I was laid off from my job as an Art Director at a very popular social news site, and found myself on the market for new opportunities. I was fortunate to land several great interviews, and ultimately accepted the position of Creative Director at a small startup. This position seemed like a huge opportunity: It offered me design ownership of an entire web experience, and I was eager to establish my creative vision for the product. It could not have been a better opportunity.
However, even though I had interviewed at length with the company’s CEO, after starting the new role it became clear he was not ready to hand over the creative reigns. I initially welcomed his input, since feedback would be crucial to nailing both the overall site design and user experience. However, the CEO soon became involved on a much more fundamental level. He began submitting his own mockups and re-envisioning entire areas of the site. He eventually made it clear to me that, though my expertise was appreciated, he knew what was best for the product and intended on running the show.
Once I realized how limited my impact would be, my enthusiasm completely dissipated. Despite this, I looked for ways to make my mark, but as the months passed, the situation steadily grew more disheartening. After a long period of contemplation, I realized I was truly unhappy in my new position. Even though I had only been in the role for the better part of a year, it was time to do what was right for my career and move on.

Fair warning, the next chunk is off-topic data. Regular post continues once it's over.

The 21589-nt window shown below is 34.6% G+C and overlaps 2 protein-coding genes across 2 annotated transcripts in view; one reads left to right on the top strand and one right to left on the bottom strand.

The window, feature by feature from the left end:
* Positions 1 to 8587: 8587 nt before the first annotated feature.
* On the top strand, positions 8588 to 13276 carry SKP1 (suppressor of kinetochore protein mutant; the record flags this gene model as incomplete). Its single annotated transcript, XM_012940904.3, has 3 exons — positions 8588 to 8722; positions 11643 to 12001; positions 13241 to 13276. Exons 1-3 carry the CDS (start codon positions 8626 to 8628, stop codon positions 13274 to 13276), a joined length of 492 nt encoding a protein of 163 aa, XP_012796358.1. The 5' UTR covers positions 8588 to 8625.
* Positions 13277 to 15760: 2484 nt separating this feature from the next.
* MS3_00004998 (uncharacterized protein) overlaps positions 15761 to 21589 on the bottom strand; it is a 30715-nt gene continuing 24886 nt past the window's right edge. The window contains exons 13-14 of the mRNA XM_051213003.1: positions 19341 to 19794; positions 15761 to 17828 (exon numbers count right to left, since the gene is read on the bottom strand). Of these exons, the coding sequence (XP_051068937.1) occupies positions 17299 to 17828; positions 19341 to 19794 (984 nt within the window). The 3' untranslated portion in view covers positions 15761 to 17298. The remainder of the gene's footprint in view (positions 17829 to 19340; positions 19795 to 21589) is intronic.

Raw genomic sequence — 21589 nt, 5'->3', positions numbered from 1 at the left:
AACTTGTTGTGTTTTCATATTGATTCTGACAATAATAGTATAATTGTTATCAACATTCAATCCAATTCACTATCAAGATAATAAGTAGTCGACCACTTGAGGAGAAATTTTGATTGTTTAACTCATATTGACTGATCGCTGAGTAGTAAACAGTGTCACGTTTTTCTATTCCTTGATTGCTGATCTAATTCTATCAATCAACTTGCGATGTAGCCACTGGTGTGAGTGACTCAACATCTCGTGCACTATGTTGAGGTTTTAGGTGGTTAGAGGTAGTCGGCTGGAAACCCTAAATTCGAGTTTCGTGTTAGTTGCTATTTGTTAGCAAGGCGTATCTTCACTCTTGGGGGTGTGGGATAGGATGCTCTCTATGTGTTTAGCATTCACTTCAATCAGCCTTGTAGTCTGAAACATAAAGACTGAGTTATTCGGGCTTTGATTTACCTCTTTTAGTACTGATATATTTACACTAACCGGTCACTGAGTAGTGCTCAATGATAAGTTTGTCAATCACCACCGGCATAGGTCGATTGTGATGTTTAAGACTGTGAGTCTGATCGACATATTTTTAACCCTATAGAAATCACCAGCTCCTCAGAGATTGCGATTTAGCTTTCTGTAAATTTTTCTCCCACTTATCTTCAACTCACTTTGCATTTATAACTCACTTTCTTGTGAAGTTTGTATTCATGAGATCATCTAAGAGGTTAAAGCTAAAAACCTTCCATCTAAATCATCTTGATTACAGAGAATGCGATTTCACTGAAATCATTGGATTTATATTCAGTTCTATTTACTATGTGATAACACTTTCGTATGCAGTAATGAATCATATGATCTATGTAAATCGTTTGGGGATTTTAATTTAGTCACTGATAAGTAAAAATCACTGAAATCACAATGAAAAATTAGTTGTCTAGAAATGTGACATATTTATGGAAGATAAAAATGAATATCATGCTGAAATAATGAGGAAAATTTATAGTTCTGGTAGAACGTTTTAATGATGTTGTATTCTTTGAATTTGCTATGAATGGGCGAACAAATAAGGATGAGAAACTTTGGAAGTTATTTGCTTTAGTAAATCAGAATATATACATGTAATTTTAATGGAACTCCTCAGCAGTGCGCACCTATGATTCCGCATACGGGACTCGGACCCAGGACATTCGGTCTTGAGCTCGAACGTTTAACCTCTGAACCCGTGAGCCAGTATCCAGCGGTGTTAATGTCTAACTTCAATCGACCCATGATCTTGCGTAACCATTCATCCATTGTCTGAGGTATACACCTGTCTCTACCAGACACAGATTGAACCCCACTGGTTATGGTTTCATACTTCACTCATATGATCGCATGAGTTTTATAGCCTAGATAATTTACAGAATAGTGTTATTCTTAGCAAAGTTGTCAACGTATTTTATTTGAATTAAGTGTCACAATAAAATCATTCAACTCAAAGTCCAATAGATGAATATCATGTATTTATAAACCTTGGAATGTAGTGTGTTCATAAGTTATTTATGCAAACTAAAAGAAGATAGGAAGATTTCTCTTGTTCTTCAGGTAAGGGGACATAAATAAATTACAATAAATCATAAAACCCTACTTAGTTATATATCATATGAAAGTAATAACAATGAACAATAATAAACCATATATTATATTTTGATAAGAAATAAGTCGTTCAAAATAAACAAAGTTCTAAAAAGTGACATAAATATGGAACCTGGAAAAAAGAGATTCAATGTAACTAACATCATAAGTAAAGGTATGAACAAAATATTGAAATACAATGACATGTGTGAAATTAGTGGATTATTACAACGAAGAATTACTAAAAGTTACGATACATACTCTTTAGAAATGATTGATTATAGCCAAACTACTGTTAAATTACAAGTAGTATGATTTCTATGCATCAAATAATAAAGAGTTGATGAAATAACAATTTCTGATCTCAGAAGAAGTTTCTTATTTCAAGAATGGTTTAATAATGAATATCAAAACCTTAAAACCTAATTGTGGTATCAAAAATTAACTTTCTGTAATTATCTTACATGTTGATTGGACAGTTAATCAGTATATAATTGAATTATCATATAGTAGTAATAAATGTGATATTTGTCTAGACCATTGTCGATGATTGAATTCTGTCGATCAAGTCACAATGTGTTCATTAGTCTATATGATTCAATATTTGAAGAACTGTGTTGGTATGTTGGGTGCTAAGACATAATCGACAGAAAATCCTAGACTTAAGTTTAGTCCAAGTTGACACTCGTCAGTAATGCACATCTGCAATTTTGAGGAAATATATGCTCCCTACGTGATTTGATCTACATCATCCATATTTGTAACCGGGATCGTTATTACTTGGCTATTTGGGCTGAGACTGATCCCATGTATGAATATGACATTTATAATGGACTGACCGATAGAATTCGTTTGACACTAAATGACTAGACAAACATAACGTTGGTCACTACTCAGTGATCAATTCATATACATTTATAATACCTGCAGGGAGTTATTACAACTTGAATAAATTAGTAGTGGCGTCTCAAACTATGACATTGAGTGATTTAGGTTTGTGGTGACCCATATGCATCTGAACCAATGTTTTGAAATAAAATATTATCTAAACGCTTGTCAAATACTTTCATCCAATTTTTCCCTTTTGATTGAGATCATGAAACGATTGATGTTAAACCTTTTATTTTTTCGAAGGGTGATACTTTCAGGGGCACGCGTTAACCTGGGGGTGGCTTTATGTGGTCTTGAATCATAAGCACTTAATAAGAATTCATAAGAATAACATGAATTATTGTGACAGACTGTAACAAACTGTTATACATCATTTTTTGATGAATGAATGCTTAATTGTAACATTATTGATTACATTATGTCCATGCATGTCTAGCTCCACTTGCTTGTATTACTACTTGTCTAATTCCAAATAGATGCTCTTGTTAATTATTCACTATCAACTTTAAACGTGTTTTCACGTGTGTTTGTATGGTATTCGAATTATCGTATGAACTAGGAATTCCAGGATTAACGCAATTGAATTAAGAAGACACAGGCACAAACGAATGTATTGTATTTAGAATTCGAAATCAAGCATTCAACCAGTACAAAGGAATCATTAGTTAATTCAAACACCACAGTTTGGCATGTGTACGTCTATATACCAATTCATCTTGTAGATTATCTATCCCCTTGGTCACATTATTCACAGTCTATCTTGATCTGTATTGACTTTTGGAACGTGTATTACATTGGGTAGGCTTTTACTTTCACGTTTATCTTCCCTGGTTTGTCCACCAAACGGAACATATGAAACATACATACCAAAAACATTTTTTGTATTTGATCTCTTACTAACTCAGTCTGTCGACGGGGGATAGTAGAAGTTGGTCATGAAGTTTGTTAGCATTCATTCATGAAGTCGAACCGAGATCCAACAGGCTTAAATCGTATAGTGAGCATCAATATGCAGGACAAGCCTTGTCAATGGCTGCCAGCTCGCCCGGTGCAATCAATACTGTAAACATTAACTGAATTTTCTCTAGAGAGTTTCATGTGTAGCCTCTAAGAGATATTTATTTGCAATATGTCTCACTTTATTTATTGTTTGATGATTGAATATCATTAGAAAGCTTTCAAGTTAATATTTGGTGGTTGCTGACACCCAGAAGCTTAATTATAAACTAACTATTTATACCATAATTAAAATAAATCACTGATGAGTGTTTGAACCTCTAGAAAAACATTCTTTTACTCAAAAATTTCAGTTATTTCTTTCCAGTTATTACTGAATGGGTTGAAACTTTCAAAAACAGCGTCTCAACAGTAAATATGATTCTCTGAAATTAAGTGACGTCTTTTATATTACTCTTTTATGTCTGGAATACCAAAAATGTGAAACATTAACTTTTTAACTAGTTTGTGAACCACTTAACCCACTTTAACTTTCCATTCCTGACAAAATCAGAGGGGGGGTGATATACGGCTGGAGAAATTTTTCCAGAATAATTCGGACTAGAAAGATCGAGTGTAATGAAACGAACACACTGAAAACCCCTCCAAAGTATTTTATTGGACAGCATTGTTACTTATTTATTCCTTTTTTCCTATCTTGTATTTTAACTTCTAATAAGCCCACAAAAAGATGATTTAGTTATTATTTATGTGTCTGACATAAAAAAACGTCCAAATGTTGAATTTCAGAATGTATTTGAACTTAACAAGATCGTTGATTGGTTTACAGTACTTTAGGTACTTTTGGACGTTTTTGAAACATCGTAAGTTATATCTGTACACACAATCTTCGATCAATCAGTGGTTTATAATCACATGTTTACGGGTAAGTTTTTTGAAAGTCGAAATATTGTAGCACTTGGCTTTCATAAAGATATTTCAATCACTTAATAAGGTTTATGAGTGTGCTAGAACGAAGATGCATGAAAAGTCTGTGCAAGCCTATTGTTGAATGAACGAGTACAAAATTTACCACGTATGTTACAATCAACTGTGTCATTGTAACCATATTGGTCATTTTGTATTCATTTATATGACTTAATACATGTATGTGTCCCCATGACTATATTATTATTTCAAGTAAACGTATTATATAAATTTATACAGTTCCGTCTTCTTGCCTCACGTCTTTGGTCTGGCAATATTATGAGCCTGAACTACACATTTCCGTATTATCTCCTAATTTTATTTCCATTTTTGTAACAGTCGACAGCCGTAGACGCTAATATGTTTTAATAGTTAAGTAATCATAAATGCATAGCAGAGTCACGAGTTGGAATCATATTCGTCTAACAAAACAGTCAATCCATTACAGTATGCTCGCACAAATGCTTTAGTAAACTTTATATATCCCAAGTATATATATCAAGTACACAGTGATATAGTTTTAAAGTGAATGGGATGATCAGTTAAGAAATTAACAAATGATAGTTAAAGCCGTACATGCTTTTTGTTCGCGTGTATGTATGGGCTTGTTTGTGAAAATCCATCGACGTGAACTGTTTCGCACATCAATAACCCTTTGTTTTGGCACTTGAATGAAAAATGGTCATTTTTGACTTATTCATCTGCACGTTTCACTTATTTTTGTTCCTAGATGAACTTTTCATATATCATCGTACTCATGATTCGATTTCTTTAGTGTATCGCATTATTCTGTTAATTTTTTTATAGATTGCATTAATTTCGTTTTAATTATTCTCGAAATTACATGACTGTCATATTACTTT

As I started to look for new opportunities, I made it my goal to be more selective about the roles I expressed interest in; I would only investigate those roles that truly inspired me.
I reached out to a few colleagues who were recruiting for one of the Silicon Valley tech companies I’d only dreamed of working for in the past. After discussing my background and experience, we found there was mutual interest and decided to move forward with a few phone screens. Those phone screens turned into interviews and eventually led to an amazing offer at a very popular tech company—a company that I’m still proud to be a part of today. I soon realized that the limitations which were placed on me in my previous role became the motivation I needed to pursue what really mattered to me. Sometimes when your challenges seem to block one path, they end up helping you find your true direction.